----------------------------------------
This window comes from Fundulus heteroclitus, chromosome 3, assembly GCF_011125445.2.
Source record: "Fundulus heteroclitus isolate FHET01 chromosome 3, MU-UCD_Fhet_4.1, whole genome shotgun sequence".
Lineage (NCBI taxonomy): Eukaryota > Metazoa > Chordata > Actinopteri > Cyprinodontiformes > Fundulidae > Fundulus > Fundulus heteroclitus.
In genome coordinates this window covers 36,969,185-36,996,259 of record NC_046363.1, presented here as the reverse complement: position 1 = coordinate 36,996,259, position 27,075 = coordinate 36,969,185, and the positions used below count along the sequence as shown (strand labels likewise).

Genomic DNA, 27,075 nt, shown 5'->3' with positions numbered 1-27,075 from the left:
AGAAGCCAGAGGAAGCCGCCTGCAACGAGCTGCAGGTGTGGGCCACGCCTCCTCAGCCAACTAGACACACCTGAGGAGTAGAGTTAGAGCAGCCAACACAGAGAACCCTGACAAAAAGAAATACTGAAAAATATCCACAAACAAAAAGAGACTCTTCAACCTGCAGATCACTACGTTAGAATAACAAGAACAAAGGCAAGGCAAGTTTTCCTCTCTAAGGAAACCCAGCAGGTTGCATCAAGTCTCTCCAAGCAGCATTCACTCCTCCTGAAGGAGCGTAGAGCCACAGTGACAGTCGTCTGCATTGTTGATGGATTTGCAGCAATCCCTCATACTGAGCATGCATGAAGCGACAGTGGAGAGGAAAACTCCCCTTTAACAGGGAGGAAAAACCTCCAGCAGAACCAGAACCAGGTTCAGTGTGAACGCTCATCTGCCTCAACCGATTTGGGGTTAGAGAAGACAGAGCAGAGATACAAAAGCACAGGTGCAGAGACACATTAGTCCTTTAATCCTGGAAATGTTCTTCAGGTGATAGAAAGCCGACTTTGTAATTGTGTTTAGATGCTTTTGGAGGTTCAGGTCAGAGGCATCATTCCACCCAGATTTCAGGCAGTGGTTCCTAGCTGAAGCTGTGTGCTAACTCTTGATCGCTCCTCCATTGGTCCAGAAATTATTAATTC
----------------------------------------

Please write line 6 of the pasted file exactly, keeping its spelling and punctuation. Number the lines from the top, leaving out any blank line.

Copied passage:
AGAAGCCAGAGGAAGCCGCCTGCAACGAGCTGCAGGTGTGGGCCACGCCTCCTCAGCCAACTAGACACACCTGAGGAGTAGAGTTAGAGCAGCCAACACAGAGAACCCTGACAAAAAGAAATACTGAAAAATATCCACAAACAAAAAGAGACTCTTCAACCTGCAGATCACTACGTTAGAATAACAAGAACAAAGGCAAGGCAAGTTTTCCTCTCTAAGGAAACCCAGCAGGTTGCATCAAGTCTCTCCAAGCAGCATTCACTCCTCCTGAAGGAGCGTAGAGCCACAGTGACAGTCGTCTGCATTGTTGATGGATTTGCAGCAATCCCTCATACTGAGCATGCATGAAGCGACAGTGGAGAGGAAAACTCCCCTTTAACAGGGAGGAAAAACCTCCAGCAGAACCAGAACCAGGTTCAGTGTGAACGCTCATCTGCCTCAACCGATTTGGGGTTAGAGAAGACAGAGCAGAGATACAAAAGCACAGGTGCAGAGACACATTAGTCCTTTAATCCTGGAAATGTTCTTCAGGTGATAGAAAGCCGACTTTGTAATTGTGTTTAGATGCTTTTGGAGGTTCAGGTCAGAGGCATCATTCCACCCAGATTTCAGGCAGTGGTTCCTAGCTGAAGCTGTGTGCTAACTCTTGATCGCTCCTCCATTGGTCCAGAAATTATTAATTC